So how do we pride ourselves on being “tough” and being able to push through almost anything thrown our way, but then also be aware enough to take care of our bodies and minds when it is needed? In the era of “no limits”, how can one recognize their limit for that day and understand that sometimes rest is the best step?

I wish I had an answer that satisfied the tiger inside of me and didn’t leave me questioning if that understanding is possible and if it can be found without impacting top end performance. How does one believe they can push through any obstacle, but then understand when it’s time to not push through? For me then, how does one take the benefit of this attitude into something like a cancer journey and see the incredible benefits of it, but then also be aware enough to not beat myself up when it’s time to take a step back from the drive and let myself rest?

I’d love to hear thoughts, but for me, I’ll continue to just try to be aware. To train myself to be especially aware of things when I am too tired, sick, or stressed to want to be aware of anything, and teach myself that strength isn’t just doing the planned action or assumed expectation, but it’s about being aware of what is best in the situation and doing that. To not have my actions driven by any potential perception of others or feeling judged for not living up to the expectation I have built up in my head, that is the struggle.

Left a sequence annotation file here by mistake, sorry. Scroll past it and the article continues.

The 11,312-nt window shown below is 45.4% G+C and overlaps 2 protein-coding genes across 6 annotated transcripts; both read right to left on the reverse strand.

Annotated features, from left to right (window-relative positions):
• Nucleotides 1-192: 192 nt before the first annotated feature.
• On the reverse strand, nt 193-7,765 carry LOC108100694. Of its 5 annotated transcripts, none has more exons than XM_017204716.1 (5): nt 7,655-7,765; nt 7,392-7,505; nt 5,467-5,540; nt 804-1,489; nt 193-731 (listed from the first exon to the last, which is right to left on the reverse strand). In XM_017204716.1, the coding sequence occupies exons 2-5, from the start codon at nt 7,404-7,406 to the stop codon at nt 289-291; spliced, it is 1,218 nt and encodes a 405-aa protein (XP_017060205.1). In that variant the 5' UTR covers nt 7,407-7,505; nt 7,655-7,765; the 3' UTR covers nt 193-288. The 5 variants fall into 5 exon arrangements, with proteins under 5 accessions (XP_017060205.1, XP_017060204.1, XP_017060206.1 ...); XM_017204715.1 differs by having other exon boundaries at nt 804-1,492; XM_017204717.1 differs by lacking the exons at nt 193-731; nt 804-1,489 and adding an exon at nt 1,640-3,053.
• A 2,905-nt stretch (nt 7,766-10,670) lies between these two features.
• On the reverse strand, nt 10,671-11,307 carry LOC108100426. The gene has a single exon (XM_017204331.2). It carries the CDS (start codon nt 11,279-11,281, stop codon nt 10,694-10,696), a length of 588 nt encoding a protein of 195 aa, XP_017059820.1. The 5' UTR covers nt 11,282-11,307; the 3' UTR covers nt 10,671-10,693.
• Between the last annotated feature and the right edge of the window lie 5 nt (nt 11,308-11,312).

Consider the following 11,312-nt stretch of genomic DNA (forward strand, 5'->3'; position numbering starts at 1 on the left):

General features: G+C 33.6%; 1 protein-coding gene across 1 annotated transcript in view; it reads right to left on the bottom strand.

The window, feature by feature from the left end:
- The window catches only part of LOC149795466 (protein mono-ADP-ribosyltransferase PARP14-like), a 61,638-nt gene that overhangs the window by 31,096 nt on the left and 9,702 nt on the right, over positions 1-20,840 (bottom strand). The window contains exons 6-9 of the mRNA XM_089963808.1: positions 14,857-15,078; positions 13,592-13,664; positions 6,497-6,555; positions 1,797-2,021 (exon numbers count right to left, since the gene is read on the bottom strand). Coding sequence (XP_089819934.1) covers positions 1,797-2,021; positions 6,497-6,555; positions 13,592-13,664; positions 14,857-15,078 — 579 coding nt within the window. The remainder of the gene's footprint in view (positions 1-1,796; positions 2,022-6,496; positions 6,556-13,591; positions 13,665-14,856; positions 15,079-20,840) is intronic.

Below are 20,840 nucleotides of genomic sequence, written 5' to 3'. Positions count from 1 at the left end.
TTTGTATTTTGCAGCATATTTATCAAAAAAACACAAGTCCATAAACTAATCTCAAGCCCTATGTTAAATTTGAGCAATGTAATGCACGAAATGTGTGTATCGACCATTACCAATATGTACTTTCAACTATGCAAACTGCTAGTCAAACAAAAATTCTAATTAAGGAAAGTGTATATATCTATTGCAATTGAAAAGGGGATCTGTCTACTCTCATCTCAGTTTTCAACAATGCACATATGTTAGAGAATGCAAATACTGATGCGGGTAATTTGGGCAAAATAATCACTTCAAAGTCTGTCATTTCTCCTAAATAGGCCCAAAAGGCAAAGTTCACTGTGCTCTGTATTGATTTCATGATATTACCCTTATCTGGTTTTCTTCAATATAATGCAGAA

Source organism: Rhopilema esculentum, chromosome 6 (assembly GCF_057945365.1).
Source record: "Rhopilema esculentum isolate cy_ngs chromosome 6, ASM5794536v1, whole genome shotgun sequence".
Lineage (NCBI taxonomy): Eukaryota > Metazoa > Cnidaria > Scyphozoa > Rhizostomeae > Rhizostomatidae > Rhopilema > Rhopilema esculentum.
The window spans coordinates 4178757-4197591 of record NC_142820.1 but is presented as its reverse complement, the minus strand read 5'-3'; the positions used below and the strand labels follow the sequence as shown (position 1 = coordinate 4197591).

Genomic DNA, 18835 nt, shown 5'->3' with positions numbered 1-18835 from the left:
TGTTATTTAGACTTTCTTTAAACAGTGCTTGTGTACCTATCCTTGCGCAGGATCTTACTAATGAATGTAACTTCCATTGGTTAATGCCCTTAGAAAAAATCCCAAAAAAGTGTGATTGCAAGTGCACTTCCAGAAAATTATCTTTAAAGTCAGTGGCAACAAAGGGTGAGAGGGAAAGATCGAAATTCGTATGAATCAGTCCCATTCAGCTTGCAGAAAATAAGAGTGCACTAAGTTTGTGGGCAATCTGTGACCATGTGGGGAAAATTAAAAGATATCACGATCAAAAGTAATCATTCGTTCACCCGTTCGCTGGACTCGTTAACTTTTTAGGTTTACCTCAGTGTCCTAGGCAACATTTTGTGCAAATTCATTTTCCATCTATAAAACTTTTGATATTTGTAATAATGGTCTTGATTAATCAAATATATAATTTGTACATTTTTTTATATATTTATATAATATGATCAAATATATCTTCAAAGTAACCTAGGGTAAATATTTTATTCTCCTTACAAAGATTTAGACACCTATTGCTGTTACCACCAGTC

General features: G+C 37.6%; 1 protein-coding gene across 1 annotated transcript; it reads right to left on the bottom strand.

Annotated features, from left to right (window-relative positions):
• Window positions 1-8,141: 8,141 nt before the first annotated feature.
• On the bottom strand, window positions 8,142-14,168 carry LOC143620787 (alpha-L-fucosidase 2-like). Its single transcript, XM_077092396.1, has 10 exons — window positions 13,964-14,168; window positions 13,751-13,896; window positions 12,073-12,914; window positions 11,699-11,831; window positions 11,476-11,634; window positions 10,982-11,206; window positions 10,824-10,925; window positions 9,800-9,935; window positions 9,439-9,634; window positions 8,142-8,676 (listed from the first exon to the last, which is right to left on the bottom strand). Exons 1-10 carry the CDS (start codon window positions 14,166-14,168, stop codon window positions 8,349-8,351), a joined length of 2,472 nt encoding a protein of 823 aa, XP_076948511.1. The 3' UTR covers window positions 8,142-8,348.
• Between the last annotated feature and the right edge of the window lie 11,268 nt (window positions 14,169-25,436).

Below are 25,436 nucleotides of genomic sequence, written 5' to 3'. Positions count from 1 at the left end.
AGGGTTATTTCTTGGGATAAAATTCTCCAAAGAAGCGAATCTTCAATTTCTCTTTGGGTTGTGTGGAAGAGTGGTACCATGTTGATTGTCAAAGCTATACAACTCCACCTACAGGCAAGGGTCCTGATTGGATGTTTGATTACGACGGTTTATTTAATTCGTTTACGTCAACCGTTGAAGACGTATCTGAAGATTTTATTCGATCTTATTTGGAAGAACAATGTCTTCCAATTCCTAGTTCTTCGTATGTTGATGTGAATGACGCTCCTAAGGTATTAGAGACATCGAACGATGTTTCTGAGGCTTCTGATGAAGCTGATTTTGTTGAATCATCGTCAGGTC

It still makes me chuckle to think that when I was younger I really thought I’d have this thing called life figured out by the time I was in my 40’s. Now I feel like I am only beginning to figure out the bigger picture, or at least how the collage of life all comes together differently for each of us.

So I will continue to push through, and to try to learn when to push through and when to rest (whatever that may look like in each circumstance). I hope each of you can find your potential in everything you do, but find the balance and understanding to know when to not push through as well. I hope that each of you are extremely proud of the people you are, but also that each of you understand that there is more to you than a single skill or attribute to define you.

Push through until it’s time to rest, then rest because you know it’s the best thing for you to do at the time.

Thanks all and have a great weekend!

One thought on “Pushing through…

  1. Great post Jeff! Sometimes our bodies find ways of making us rest. That being said, if 95 out of 100 times “pushing through” makes us stronger, smarter or more successful and 5 times we needed to pull instead of push or hit pause instead of play, those are not bad odds. I agree with you that each person’s answer lies in self-awareness and perhaps more focus being put on understanding and “working on” the recovery as much as the “work” itself. Being able to listen to ones body and rest and nourish as needed can be a challenge. Understanding the difference between “good pain” and “bad pain” is also critical… listening to those messages isn’t always easy. Learning this is an ongoing process as our bodies also change each year. So we are a work in progress and you are WINNING on every level! 😎 #FightOn BFF- love you. – Jaimi

    Liked by 1 person